The previous day, German troops had crossed the border into France and at seven o clock on the evening of 3rd August, had demanded that Belgium agree within 12 hours to allow free passage to her troops.
Belgium, backed by the 1839 Treaty of London which guaranteed her neutrality and had been signed by Britain, Prussia, Austria, France and Russia refused.
In Manchester, amid scenes of great enthusiasm, a big party of naval reservists left London Road Station for Plymouth and Devonport. As the two trains pulled out there were great cheers from the crowds of relatives seeing them off.
It was of course Bank holiday, and despite the rain as a heavy storm crossed Manchester in the late morning, crowds were at old Trafford to watch the Roses Match.However, the rain and then the impeding conflict intervened with AH Hornby called away on urgent business. The Lancashire captain was to help the government as a agent for the purchase of horses for the cavalry as he was a prominent member of the Cheshire hunt.
The weekend was the busiest on record for suburban grocers with panic buying seizing the better class districts of Manchester with tremendous demand for flour sugar and bacon amid fears of rising prices.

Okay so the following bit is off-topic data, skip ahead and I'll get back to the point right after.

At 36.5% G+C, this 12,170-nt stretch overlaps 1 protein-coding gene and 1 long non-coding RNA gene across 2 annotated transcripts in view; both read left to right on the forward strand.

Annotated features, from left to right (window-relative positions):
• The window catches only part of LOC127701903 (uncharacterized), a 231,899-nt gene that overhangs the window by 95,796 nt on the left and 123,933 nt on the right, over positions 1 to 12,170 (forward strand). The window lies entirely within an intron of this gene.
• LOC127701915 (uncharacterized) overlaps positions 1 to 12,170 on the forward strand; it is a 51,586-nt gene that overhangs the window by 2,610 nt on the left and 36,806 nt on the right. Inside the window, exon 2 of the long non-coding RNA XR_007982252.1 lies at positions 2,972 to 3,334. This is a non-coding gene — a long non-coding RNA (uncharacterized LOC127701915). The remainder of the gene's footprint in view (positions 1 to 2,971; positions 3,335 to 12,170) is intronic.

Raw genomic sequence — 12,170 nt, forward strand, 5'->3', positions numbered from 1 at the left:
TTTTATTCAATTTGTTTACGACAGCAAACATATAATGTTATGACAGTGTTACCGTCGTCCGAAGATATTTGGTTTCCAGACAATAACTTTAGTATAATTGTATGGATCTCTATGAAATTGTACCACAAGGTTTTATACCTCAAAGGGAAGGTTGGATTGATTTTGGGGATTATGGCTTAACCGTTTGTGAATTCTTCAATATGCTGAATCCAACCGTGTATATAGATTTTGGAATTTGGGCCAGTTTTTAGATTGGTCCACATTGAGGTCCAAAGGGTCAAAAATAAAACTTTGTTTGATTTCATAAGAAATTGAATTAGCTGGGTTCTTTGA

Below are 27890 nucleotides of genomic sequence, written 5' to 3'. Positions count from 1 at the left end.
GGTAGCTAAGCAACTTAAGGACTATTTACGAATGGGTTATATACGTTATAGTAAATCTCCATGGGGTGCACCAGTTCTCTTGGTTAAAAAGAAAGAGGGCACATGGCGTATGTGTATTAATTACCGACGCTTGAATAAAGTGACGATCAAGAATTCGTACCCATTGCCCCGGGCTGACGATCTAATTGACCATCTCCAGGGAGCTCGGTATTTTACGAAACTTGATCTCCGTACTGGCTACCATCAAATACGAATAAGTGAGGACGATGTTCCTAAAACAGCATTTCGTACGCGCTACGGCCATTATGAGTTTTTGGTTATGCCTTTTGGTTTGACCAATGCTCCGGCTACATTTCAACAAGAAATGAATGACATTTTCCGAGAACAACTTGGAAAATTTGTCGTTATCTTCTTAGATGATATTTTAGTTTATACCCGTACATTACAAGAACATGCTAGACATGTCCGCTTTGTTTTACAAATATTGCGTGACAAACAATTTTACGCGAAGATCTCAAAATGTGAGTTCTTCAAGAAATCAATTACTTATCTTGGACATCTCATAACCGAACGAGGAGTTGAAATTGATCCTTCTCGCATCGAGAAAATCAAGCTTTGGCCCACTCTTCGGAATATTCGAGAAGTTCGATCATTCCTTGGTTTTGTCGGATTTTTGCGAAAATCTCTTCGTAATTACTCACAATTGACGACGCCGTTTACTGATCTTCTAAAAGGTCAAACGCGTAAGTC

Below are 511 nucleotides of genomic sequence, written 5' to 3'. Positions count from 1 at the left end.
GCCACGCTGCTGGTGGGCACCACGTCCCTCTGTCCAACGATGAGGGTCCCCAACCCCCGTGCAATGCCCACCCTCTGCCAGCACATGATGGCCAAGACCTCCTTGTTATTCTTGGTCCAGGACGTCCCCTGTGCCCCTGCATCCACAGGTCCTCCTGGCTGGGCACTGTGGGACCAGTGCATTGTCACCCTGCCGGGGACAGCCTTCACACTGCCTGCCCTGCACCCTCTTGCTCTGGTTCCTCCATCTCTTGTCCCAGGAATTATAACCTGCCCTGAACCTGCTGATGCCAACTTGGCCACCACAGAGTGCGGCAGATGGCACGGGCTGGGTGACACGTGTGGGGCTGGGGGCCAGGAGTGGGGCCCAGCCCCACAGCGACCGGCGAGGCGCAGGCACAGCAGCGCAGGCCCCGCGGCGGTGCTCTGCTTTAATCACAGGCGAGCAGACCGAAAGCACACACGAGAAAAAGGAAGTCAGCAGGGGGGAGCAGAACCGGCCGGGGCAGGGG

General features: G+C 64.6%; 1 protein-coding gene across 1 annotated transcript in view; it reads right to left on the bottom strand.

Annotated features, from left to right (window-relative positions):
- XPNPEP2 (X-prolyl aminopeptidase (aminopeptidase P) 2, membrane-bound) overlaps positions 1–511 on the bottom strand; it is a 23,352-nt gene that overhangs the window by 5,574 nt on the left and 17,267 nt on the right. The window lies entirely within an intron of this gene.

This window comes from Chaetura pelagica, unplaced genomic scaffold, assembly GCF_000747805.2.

The Bushop of Manchester prayed for peace in front of large crowds on Blackpool pleasure beach and it was the second day of the Weaste carnival on Salford’s football ground with over six thousand in attendance.
The Evening News reported from the continent of skirmishes on the Franco German frontier and a German cruiser was bombarding the Russian port of Libau.
The action that was to bring Britain into the war was beginning as a strong force of German cavalry advanced towards the South East of Belgium as the county refused Germany’s offer of an entente on condition that it allowed its troops to cross the country.
There were reports that German troops were just twelve miles from Liege, while, Sir Edward Grey told parliament that it was clear that the peace of Europe could no longer be preserved.
The war office gave orders for training camps to be closed and Territorials to return to barracks. The Manchester ninth regiment, who were due to go to Carnavon for a fortnights training were told this had now been cancelled.
Crowds, said to be in thousands, gathered outside the offices of the Manchester Guardian waiting for news with the newspaper sellers doing a roaring job.